Subject: Re: supported GPS time receivers for NTP service?
To: Alicia da Conceicao <email@example.com>
From: Greg Troxel <firstname.lastname@example.org>
Date: 12/20/2004 09:20:12
1) Does NetBSD support any type of GPS receiver with a PPS feed?
I'm using a TrueTime XL-DC with NetBSD/sparc 1.6ish, and so far (been
doing this for 7 years or so) only have hooked it up over serial.
There is probably a ms or so of fuzz from this, but since I use it to
supply time to others over the net, and my requirements aren't that
strict it is ok.
See src/sys/dev/ic/com.c in 2.0; PPS support appears to be there.
It's not clear to me how complete it is, or how well it works.
2) If (1) is yes, can any of these be set up so that the time received
on these units be phased locked with an NTP service on NetBSD?
Typical navigation-type GPS receivers (e.g Garmin GPS V) will output
NMEA sentences on the serial line, but these are said not to be
well-aligned with GPS time. I think it's a case of an internal loop
that drives the output. Obviously they have to have precise time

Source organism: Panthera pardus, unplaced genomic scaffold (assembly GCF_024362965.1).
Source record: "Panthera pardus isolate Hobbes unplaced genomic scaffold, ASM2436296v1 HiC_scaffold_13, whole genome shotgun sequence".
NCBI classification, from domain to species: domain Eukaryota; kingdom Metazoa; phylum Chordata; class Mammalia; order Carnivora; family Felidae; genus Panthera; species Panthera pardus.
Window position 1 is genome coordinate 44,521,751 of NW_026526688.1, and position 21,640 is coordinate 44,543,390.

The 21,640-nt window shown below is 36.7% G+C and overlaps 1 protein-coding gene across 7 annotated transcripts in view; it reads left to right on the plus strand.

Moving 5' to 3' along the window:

inside, but there's no requirement to couple that to the scheduler.
There are also very inexpensive GPS receiver modules with a PPS feed,
One can also buy "development kits" for these chipsets. I bought a
Canadian Marconi Superstart devkit for about $600 that was basically
the chip in a fairly nice plastic box with switches and connectors and
a TTL pps output, along with an antenna, wall wart, lighter plug
cable, and documentation. This is a 12-channel L1-only receiver that
outputs carrier phase as well as pseudoranges and navigation
If the franklin has a pps output, and you are willing to use something
else to get the seconds, there is no reason that won't work, other
than it's more stuff to buy/fit/break.
They claim NMEA 0183 output. ntpd should be able to cope with that
for numbering the seconds. I don't know how they wire up PPS (docs
don't claim this), but I think kernel pps support expects it on DCD.
The output is said to be sirf or nmea; sirf is a common chipset.
for some probably-useful history, see
Greg Troxel <email@example.com>